Tischen is a startup that is creating a freelance jobs community by offering those looking for work a customizable web presence to showcase capabilities, experience, and connect with potential customers. The company was founded in 2010 and is based in New York City.
SUB: How does Tischen work? What is the basic user experience?
Rahmanian: Tischen makes it easy for individuals who are looking for work to promote their services/skills/availability to anyone who may need their services. Tischen gives job seekers a free, customizable web page where they can showcase their skills, upload work samples, post their availability for work and promote themselves to potential employers—both companies and individuals. Each Tischen job seeker is listed in the searchable directory, making it easy for those looking for help to find the right person for the job in the geographic area they specify. Job seekers can even connect their Tischen page to their Facebook page to leverage the cross-platform promotion.
When an employer locates a potential employee, they can use the Tischen page to contact the job seeker directly by email or text alert, based on the job seeker’s preferences.
SUB: Are you primarily targeting unemployed people/those looking for work, or professional freelancers?
Rahmanian: Both. The beauty of Tischen is that it’s an open forum, where job seekers of all types are welcome—full-time and part-time job seekers, contractors, consultants, etc. It’s up to the employer and potential employee to work out the terms of their specific arrangement. Tischen helps to facilitate the search process and make the connection.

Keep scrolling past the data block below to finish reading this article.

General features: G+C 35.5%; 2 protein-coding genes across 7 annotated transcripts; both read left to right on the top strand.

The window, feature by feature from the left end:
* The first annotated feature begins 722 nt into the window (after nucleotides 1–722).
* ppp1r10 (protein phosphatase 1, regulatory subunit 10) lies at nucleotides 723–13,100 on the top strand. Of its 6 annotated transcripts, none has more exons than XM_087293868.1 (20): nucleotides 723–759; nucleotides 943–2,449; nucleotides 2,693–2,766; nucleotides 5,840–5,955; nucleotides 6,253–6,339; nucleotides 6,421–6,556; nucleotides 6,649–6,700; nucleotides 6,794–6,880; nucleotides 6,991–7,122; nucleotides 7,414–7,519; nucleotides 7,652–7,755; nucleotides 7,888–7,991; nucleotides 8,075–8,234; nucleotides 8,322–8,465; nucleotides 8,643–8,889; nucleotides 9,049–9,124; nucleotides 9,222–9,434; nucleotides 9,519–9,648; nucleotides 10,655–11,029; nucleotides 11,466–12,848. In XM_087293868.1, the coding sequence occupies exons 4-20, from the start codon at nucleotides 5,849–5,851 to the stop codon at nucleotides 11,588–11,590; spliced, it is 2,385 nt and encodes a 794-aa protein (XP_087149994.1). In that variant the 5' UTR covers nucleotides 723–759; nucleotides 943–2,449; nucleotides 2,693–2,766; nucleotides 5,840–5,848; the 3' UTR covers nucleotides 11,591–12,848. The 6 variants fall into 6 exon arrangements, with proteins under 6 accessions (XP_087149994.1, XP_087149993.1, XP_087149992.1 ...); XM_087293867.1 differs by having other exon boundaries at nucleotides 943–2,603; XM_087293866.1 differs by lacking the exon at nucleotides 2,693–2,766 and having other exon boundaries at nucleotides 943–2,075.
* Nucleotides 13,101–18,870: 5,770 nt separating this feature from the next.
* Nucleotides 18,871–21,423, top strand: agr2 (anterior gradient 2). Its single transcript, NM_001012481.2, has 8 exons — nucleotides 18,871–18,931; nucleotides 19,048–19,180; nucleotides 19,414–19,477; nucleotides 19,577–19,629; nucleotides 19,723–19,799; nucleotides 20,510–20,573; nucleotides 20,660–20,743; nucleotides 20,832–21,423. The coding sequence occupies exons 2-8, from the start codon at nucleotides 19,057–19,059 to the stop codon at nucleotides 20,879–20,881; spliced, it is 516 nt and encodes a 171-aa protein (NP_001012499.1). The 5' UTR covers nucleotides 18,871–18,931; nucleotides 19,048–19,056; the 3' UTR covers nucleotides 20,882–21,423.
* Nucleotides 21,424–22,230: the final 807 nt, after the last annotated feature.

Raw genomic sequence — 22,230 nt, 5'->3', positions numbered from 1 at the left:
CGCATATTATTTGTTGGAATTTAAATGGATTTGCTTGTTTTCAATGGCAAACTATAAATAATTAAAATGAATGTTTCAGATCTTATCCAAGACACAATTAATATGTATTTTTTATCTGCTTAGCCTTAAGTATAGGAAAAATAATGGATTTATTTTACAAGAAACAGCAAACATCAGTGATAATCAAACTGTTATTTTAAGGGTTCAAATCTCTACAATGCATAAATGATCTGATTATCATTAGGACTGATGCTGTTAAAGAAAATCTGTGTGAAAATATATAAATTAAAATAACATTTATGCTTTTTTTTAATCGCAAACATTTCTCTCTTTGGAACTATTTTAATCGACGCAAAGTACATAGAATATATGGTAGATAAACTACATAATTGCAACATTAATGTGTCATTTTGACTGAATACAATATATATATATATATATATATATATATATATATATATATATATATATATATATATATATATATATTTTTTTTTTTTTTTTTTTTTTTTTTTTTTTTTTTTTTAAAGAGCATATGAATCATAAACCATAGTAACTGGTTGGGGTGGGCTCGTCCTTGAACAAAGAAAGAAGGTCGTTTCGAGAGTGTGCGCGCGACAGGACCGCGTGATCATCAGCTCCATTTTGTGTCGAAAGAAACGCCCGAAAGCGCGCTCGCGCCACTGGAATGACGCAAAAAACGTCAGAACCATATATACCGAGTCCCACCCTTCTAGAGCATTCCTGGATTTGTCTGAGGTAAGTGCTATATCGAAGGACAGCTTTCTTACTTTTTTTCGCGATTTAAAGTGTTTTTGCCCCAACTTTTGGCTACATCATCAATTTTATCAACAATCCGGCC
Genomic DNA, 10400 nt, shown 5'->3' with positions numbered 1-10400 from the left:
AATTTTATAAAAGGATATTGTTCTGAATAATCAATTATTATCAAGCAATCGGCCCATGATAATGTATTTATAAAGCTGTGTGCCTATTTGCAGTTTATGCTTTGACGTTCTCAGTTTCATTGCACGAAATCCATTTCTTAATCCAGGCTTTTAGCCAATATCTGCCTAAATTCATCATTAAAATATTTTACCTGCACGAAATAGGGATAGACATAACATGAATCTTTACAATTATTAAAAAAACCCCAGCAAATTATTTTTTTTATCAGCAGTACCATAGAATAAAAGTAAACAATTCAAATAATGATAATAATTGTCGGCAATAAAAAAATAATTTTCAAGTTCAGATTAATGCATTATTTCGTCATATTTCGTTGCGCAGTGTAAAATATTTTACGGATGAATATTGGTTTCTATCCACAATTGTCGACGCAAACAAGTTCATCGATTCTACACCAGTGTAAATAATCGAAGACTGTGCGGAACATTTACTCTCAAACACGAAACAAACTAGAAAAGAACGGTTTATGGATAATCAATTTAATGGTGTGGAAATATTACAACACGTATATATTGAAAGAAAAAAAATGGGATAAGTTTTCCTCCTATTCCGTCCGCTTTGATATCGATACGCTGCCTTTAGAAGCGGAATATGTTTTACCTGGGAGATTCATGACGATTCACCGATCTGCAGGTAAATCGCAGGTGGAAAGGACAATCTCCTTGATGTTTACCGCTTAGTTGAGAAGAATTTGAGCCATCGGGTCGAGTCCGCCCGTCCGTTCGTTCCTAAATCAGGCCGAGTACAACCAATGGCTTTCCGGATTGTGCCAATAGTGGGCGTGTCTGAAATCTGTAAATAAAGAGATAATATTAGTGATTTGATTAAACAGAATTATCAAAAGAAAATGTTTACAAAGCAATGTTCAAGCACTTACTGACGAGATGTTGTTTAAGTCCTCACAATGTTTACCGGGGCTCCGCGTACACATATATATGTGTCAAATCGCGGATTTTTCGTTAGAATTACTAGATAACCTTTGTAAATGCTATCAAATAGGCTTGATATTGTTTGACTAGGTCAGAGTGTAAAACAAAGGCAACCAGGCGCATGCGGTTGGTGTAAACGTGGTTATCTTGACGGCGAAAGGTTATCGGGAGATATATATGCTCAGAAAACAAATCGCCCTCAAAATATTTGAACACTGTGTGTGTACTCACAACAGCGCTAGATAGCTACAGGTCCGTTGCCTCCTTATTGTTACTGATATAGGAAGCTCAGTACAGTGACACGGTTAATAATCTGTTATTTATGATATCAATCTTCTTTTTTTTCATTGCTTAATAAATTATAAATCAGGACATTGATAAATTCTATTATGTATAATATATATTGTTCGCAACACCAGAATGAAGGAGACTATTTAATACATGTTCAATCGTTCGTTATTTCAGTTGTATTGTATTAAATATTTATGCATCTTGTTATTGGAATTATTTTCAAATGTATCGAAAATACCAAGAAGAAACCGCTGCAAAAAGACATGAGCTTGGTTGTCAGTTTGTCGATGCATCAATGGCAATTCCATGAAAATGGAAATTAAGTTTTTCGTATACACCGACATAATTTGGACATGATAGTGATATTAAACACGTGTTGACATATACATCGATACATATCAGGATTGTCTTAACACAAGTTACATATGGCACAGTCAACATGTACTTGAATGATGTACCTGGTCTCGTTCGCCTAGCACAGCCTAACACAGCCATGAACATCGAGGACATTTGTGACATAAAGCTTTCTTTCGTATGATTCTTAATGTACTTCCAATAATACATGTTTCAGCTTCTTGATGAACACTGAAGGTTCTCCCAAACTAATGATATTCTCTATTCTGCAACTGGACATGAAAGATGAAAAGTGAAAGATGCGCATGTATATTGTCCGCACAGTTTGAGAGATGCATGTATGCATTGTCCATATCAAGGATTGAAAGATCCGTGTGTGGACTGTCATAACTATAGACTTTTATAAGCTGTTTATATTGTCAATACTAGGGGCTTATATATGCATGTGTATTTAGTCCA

SUB: Roughly how many people currently use the site?
Rahmanian: There are currently tens of thousands of job seekers listed on Tischen, with skills ranging from babysitters and dog walkers to artists, party planners, attorneys and marketing experts. Each day, our directory is searched by thousands of people looking for help and specific services, a testament to the fact that despite a tough employment market, people still need to get things done—and they are hiring, just not as much by traditional means.
SUB: What is your business model? How do you make money?
Rahmanian: Tischen operates on the “freemium” model. A basic page is free, with options to upgrade for a small monthly fee. The Tischen Plus program offers members their own domain name to link directly to their Tischen page, the ability to receive job requests by text message, priority placement in Tischen directory search results and a fully branded page without the Tischen search bar.
SUB: Who do you see as your primary competition?
Rahmanian: Actually, we don’t see what we do as a competition. Our mission is to rid the world of unemployment, and right now, unfortunately, there’s plenty of room for multiple platforms to work together in this mission. In fact, we partner with several organizations, like ParentJobNet.org and WorkForce1 in New York City, to make our vision a reality.